Woeful stories from Lebanon’s Beqaa

During his Sunday sermon delivered from the Lebanese town of Btedaai in Beqaa, Maronite Patriarch Bechara Boutros al-Rai said: “It’s shameful that Beqaa is becoming an unrestrained land for thugs and those targeting people’s souls. It’s also painful that some figures in charge of the area’s security are being bribed to overlook these thugs’ evil acts.”

Rai had said nothing new; the people of Beqaa have been saying this for a long time. Some had turned deaf ear on the matter but the fact that Rai still voiced this issue has made it better heard.

We don’t want to hold the government as a political authority responsible for what’s happening because the security authorities are more responsible. The parties that should be held even more accountable, particularly in northern Beqaa, are Hezbollah and the Amal movement because security - which’s often loose - is their responsibility in that area for a long time now.

The Syrian tutelage has shared this influence with them for a long time and it - of course - did not do that by imposing security but by dividing revenues of drug cultivation and distributing stolen cars before transferring some to Syria and selling others.

Many in Beqaa know that some security apparatuses are accomplices and that it’s not possible to make arrests due to political interferences and sometimes due to threats made by tribes or political parties. Justice is not being served. We cannot exit this tunnel unless the political cover is lifted off. This is the means to restore Beqaa to the bosom of the state or else the snowball will keep rolling amid the silence of those watching.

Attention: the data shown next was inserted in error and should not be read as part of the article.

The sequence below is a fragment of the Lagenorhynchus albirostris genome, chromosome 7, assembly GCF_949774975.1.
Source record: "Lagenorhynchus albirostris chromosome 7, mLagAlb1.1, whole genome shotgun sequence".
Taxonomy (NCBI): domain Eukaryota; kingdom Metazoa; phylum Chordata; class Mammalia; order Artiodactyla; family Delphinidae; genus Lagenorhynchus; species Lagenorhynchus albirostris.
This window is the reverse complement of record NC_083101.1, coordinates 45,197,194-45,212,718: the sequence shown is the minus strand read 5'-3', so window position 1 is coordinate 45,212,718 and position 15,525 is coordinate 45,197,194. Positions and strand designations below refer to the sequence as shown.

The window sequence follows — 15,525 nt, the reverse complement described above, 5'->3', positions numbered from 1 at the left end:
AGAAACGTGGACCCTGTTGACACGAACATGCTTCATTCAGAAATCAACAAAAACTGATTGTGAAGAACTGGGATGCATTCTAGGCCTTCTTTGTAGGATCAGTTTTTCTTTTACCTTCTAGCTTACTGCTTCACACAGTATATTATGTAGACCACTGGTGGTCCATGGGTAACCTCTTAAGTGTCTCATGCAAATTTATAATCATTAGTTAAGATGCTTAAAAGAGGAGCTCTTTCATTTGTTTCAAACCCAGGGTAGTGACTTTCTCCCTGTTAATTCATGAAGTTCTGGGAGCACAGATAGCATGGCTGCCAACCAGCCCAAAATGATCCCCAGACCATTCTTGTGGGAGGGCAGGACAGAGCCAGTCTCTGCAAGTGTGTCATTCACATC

“Working on strengthening the authority of the state and the rule of law can fortify our unity and co-existence.”

Nayla Tueni

If Hezbollah and the Amal Movement rush towards dialogue with the Future Movement to fortify the domestic arena, then working on strengthening the authority of the state and the rule of law can fortify our unity and co-existence.

However, protecting criminals and aggressors will push others towards a vengeful path.

Patriarch Rai urged one clan “to hand over the murderers to pave way for reconciliation because there is no reconciliation without justice.” Meanwhile, we will keep telling active parties on the ground and the heads of clans, who brag about the values they have, to work towards real reconciliation that ends all grudges.

This article was first published in al-Nahar on Dec. 29, 2014.
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Nayla Tueni is one of the few elected female politicians in Lebanon and of the two youngest. She became a member of parliament in 2009 and following the assassination of her father, Gebran, she is currently a member of the board and Deputy General Manager of Lebanon’s leading daily, Annahar. Prior to her political career, Nayla had trained, written in and managed various sections of Annahar, where she currently has a regular column. She can be followed on Twitter @NaylaTueni

 

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Last Update: Wednesday, 20 May 2020 KSA 09:44 - GMT 06:44
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